Growth of poppies mean life-threatening form of tourism in the Spanish interior

by Lorraine Williamson
poppies

MADRID – Spain is the world’s largest producer of opium. On more than 11,000 hectares, notably in Castilla-La Mancha, but also in the provinces of Valladolid, Burgos, and Palencia along the banks of the Tagus, grow the ‘royal poppies’ that form the basis for this. 

According to the newspaper El País, more visitors from Portugal, France, and Italy are now coming to those regions in search of white poppies. More specifically opium pavers, whose fruit is the base for the production of opium and its derivatives. 

In Spain, the company Alcaliber (in 2018 sold to the British investment fund GHO) is set up by the Ministry of Health to be the only one in Spain to legally produce these drugs that are for pain relief in hospitals. 

Álvaro Gallardo, spokesman for the Guardia Civil in Toledo, said in the newspaper El País that the number of young foreigners visiting Spain during May in their search for white poppies has increased. They travel the roads where poppies grow on the roadside and point out that the great, secret fields are nearby. 

Opium vampires 

For example, many of those white poppies can be found along the banks of the Tagus. Although it is a medicinal plant, its dangerous juice has already killed two people. The tourists who are looking are called “opium vampires” by the locals. What they get from the poppies is called cheap heroin. 

Flowering poppies hard to hide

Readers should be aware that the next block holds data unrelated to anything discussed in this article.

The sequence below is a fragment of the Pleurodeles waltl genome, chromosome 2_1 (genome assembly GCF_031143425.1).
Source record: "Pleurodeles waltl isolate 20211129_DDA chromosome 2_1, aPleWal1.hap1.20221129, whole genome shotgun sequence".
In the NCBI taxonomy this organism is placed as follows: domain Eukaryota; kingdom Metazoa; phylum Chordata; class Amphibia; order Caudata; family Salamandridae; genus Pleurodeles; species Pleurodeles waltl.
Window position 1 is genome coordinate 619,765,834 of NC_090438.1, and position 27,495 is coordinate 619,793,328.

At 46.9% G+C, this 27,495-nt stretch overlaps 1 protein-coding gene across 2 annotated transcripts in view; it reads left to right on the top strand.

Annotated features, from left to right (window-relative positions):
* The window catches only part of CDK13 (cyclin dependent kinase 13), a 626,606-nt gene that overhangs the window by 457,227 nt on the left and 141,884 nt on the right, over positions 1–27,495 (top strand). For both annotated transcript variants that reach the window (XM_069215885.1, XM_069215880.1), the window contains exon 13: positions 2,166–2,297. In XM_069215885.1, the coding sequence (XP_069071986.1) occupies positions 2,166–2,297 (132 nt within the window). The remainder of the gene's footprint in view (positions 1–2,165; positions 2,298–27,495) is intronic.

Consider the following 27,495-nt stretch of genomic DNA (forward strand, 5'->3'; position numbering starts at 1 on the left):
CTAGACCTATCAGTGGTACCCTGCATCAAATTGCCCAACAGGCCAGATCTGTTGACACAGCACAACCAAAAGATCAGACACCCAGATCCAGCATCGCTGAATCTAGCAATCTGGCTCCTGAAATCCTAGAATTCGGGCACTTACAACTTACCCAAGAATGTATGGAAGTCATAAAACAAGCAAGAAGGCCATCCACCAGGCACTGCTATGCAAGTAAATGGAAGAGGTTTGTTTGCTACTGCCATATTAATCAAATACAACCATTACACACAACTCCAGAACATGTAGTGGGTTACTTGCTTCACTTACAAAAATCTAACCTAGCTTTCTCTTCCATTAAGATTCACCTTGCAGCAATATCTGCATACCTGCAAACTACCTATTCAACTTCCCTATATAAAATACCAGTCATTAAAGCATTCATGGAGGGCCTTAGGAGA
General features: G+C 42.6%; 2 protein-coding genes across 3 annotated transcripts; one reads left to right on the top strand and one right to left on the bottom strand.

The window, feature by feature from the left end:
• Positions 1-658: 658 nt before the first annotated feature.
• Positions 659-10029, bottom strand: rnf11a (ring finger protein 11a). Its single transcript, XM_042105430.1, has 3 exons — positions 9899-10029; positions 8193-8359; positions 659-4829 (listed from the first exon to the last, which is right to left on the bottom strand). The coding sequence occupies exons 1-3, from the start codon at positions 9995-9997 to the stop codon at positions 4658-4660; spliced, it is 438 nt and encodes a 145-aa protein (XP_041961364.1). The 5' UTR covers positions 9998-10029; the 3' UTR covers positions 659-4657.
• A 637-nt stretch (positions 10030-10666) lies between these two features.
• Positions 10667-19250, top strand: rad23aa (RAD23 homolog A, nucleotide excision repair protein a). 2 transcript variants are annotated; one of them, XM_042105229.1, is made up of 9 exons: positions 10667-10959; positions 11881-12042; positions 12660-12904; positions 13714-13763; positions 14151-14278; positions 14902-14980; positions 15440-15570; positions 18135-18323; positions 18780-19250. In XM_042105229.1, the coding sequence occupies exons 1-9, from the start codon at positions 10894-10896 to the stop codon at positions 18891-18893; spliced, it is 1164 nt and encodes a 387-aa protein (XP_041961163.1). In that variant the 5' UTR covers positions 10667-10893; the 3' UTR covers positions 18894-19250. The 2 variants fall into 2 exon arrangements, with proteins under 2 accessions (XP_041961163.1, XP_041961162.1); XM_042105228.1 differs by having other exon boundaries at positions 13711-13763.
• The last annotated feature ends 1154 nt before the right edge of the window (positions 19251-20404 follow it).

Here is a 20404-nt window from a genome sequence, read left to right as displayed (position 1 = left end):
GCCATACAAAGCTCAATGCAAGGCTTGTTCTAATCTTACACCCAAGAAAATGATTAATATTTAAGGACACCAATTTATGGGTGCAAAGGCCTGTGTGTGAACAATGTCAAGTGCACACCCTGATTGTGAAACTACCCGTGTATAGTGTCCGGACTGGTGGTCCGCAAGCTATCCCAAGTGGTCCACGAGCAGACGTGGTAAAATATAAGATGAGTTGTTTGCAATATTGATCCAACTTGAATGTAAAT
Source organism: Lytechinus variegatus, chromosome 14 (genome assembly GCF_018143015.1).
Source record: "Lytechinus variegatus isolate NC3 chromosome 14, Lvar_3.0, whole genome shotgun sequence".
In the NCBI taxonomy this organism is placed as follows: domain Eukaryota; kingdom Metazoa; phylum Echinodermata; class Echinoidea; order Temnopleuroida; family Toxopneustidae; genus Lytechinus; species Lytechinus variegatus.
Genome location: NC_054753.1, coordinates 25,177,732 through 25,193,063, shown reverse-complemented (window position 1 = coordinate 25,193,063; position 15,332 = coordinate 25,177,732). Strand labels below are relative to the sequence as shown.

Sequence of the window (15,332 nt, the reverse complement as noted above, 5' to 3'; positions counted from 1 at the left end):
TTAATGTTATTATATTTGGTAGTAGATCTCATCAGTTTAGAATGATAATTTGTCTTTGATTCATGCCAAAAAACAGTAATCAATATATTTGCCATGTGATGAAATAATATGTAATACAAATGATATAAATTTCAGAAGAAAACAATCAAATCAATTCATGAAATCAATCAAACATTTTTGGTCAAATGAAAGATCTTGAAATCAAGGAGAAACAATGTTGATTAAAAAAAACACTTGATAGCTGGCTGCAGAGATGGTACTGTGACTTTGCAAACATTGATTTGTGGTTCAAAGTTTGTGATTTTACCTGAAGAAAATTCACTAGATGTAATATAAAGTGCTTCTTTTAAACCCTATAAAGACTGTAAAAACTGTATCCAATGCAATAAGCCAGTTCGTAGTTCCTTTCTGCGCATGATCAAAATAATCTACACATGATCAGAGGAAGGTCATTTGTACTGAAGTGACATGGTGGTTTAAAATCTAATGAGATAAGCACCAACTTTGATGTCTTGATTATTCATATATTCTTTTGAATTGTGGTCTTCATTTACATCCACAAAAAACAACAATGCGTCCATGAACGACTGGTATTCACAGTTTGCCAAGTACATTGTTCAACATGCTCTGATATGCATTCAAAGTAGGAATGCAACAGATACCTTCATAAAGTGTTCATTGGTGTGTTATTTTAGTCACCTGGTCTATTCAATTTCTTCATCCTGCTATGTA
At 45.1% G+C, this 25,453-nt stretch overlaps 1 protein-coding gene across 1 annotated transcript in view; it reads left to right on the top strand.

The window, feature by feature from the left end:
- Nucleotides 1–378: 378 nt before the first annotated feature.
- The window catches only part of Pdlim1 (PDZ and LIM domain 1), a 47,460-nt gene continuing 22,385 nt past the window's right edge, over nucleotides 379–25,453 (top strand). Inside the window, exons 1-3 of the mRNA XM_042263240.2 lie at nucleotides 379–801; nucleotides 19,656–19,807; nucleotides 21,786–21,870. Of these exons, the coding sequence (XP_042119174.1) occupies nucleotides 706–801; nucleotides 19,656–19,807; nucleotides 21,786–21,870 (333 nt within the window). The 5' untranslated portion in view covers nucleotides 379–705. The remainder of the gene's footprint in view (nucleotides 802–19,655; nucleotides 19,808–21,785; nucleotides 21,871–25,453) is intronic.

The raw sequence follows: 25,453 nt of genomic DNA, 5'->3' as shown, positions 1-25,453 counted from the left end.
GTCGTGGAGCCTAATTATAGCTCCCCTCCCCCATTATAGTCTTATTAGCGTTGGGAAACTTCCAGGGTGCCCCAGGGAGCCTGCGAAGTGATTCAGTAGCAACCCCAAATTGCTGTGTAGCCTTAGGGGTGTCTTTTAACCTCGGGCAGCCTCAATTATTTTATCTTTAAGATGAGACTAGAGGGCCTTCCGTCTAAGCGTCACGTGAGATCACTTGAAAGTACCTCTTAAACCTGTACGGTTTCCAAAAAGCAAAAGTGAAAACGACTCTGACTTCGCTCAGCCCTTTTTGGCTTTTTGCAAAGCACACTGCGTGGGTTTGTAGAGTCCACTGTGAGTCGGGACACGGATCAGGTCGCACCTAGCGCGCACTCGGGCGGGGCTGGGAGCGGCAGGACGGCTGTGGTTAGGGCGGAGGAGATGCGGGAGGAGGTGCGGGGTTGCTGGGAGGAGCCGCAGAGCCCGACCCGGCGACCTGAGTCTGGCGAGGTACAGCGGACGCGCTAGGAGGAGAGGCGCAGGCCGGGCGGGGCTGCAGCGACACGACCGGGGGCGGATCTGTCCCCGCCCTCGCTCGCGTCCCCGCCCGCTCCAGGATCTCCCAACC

The location of 528 legal poppy fields in Spain is secret, but in the spring it will be illegal to hide those 11,000 hectares full of visible, white poppies, according to the Ministry of Health. This attracts a sort of pilgrimage at this time of year from consumers from all over Europe who are looking for this flower. 

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The poppy growers ask questions from El País to the grower. However, several attacks on the fields have been confirmed, despite extensive patrols by private security services. 

84 grams of opium in an Actimel bottle 

In 2011, the Guardia Civil arrested two Italians who had sneaked into an Alcaliber plantation in Polán. Two men, ages 24 and 26, had about 84 grams of opium in an Actimel bottle and another from Coca-Cola. Their harvest had a street value of almost €3,400 on the black market. Wearing knee pads, they crawled through the flowers unseen. Consequently, they were committed for up to a year and 11 months for drug trafficking and theft. In 2014, a Portuguese man was caught with 81 grams of opium at a poppy farm in El Carpio de Tajo. 

Increase in opium tourists 

The raids are only a minor annoyance to the opium giant. However, for the last 10 years, the Guardia Civil has noticed an increase in the number of people who travel in vans or caravans to the banks of the Tagus in their search for the poppy. According to the Guardia Civil, they come for the sole purpose of consuming these substances. The wind scatters the poppy seeds, so there are also many wild plants in the province that you can’t even come and get the medicine for. In addition, those wildflowers are a clear indication that the large fields are nearby. 

The activity of young tourists in most cases is settled with arrests. However, in this case, it ended with the discovery of 2 corpses due to an overdose during consumption. 

“Dangerous Phenomenon” 

García Caballero of the Guardia Civil says it clearly: “Opium tourism is a dangerous phenomenon. Dangerous because young people cannot control the dose of morphine they take”. He points out that morphine can cause breathing problems, especially in high doses when combined with alcohol. 

“These people are at risk of getting side effects, including death from respiratory failure. They think it’s good because it’s a natural product. However, Opium is dangerous,” García Caballero states once again. 

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